It's a world away from the time taken to complete other Merivale fit-outs: two months for the Fish Shop, two weeks for the Beresford and just seven days for El Loco. "It's been our most challenging project to date," says Bettina, who included some brass standard lamps from her mother's former shop as well as pieces from their own attic. "And getting that slightly market-y feel downstairs in the cavernous space downstairs was difficult. It could have all gone so wrong."

The room size and cuisine also partly dictated the approach, especially downstairs. Sibella Court says there were endless discussions about the customers that Mr. Wong would attract. "It had to relate to larger groups, tables of 14 or 18, and families on the weekend out for yum cha, as well as small groups, couples and foodies," she says. "It had to have an authenticity to attract a crowd that we hadn't probably pursued before." Court was also keen on a sense of discovery. "It needs to feel different each time," she says. "You can feel in the action or hidden away."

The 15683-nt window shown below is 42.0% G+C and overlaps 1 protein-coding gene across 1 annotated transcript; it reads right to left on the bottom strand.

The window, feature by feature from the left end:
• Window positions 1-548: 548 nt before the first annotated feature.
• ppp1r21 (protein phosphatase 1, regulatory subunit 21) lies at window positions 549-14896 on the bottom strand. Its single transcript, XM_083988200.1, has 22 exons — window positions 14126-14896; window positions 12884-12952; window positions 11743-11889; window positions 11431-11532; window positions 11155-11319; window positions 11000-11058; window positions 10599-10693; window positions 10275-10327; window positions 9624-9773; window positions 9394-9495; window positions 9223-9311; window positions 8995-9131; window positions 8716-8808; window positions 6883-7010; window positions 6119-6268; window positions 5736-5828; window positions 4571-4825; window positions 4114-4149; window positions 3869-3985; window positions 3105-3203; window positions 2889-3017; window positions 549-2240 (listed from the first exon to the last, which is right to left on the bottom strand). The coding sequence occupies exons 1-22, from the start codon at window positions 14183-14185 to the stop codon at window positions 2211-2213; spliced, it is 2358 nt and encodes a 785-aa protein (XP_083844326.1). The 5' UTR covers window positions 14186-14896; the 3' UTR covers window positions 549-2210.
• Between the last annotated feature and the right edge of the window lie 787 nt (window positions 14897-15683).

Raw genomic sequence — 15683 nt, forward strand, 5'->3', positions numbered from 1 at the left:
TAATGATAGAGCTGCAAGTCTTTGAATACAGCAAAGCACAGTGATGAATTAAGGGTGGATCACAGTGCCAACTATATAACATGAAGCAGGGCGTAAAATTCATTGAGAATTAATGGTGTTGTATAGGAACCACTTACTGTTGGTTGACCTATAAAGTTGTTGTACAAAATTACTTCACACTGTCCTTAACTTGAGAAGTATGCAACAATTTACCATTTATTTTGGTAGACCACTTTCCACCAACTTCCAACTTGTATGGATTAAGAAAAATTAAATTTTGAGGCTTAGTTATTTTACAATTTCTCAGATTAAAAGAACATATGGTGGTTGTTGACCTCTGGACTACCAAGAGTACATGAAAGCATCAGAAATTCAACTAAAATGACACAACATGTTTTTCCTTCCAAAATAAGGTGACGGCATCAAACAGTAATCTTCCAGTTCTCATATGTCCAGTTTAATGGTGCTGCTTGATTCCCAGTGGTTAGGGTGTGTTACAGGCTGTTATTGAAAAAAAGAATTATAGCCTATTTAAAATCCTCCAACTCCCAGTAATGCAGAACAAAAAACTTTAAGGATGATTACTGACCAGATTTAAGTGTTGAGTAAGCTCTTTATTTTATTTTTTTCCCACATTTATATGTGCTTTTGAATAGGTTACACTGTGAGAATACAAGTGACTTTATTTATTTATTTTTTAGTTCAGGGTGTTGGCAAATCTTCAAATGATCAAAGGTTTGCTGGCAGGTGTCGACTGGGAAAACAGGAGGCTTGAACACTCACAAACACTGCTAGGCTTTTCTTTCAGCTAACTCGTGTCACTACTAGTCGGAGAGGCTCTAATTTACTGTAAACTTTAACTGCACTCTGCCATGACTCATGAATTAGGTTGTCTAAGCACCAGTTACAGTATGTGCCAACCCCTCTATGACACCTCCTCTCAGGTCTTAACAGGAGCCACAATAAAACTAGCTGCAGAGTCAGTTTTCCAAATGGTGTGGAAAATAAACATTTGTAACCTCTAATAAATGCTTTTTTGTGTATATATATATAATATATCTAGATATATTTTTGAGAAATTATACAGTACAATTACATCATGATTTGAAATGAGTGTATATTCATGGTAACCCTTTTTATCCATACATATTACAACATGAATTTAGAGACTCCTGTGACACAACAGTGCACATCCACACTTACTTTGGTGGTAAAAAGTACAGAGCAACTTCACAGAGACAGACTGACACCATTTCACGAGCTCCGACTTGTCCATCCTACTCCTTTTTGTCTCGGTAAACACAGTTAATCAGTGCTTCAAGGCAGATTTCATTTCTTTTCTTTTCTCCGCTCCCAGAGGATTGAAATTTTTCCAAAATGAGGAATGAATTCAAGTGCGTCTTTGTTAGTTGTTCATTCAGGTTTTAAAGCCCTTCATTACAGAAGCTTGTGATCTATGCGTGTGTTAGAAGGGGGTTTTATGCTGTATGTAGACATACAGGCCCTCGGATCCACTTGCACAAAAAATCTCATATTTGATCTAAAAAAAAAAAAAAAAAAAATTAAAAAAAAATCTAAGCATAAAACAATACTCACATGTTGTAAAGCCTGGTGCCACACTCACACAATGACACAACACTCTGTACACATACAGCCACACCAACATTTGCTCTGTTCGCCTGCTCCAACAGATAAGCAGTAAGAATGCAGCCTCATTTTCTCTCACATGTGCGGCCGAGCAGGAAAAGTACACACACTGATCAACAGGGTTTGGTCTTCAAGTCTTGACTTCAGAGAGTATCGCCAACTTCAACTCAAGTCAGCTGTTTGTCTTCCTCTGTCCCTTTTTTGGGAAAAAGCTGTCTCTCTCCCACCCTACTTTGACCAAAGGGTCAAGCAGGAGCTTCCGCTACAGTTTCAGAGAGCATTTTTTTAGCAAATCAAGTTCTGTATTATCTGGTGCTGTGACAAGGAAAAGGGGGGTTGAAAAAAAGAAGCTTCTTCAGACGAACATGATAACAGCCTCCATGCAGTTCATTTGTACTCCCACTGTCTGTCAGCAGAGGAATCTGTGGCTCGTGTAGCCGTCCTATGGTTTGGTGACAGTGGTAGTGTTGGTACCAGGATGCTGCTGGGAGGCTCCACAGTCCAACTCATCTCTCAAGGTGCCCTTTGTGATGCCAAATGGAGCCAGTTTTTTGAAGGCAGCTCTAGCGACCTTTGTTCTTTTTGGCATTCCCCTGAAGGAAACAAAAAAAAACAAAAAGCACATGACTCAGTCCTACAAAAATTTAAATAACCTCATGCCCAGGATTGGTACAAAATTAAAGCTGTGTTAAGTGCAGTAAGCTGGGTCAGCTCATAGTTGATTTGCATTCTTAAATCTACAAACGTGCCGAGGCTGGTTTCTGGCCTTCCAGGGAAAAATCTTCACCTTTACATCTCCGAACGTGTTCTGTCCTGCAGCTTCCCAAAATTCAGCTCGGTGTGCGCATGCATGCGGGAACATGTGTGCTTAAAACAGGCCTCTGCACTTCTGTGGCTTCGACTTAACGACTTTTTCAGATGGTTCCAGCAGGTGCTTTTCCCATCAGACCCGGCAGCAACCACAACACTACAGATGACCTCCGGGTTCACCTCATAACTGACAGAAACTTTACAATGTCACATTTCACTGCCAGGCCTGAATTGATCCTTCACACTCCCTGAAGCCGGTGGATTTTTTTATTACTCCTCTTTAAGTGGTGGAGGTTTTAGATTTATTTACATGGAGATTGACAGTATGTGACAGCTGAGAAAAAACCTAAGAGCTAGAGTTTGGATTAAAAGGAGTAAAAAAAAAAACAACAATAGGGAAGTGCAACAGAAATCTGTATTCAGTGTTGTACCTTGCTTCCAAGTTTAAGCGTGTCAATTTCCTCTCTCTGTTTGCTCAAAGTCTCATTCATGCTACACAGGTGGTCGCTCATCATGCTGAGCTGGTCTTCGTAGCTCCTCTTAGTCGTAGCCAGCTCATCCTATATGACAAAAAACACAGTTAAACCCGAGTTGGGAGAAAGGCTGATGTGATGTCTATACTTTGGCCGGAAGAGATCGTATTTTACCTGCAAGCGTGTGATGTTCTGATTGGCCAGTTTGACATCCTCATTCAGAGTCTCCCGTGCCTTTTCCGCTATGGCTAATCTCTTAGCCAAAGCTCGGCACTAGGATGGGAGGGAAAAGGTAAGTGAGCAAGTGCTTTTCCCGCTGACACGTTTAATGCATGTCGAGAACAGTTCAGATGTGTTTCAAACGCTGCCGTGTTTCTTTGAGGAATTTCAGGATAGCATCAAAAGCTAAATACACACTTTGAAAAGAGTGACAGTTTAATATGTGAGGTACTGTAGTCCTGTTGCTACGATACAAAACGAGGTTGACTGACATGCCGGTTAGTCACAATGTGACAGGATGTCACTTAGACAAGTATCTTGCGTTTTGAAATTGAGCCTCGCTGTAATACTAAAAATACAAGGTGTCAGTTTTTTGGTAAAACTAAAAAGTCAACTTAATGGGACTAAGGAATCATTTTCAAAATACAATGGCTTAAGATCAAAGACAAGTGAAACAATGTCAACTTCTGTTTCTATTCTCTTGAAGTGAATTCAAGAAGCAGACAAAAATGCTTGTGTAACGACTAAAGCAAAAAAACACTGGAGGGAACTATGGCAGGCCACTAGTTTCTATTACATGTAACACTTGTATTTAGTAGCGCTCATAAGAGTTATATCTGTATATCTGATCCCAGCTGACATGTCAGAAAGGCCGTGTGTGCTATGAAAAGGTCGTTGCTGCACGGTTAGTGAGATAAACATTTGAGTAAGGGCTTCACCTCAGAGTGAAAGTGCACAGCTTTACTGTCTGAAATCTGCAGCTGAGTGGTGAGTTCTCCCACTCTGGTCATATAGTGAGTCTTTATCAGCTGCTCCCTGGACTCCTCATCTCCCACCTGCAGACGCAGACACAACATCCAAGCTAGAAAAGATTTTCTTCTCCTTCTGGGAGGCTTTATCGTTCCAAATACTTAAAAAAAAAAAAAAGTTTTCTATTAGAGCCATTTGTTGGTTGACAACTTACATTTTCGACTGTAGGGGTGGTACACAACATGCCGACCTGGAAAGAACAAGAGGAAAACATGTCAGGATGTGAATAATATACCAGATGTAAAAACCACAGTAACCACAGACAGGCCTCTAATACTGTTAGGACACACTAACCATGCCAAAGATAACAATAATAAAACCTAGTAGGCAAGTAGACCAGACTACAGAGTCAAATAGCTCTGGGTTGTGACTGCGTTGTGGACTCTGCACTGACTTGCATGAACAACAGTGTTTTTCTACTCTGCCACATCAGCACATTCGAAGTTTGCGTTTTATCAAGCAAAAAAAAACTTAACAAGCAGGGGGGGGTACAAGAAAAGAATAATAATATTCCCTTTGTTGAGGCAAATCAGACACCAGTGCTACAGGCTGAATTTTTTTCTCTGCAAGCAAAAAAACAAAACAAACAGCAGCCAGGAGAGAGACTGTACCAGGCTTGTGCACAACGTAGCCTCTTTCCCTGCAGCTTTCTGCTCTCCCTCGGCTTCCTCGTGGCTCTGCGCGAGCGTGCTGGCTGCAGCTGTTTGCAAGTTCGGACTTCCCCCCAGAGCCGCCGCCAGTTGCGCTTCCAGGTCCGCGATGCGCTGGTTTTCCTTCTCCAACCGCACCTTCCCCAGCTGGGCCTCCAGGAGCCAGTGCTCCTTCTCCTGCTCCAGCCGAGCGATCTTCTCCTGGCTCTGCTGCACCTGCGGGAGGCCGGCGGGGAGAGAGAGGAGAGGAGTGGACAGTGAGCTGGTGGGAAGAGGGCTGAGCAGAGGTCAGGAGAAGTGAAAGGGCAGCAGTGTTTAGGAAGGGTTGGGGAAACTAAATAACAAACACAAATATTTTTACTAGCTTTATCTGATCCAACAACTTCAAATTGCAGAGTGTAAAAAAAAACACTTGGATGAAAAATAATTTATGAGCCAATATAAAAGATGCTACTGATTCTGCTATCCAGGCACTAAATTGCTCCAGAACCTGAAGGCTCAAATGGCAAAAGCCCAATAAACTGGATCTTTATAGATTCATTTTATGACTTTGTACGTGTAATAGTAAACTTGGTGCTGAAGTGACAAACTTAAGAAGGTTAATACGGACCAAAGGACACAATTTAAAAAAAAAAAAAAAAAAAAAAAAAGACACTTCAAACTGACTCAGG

As for Justin Hemmes' own input, the image of the sun-kissed playboy gives way to the reality of someone with an obsessive-compulsive, fastidious eye for detail. Court says he should have "1050" etched on his grave because it's the only height he wants his bar tops to be. ("He'll know if it's 1100 millimetres!", she says.) He and Court test all the chairs for comfort and sightlines through the restaurant (she's five feet two, he's six feet four). Sweetapple, meanwhile, says Hemmes was on site up to six hours a day towards completion date, checking under each table as it was installed and tweaking lights by centimetres if he wasn't happy. "We spend all our time focused on getting the hot water coming out of the hot tap," says Sweetapple, "and then Justin comes through with an eye for what people are going to experience."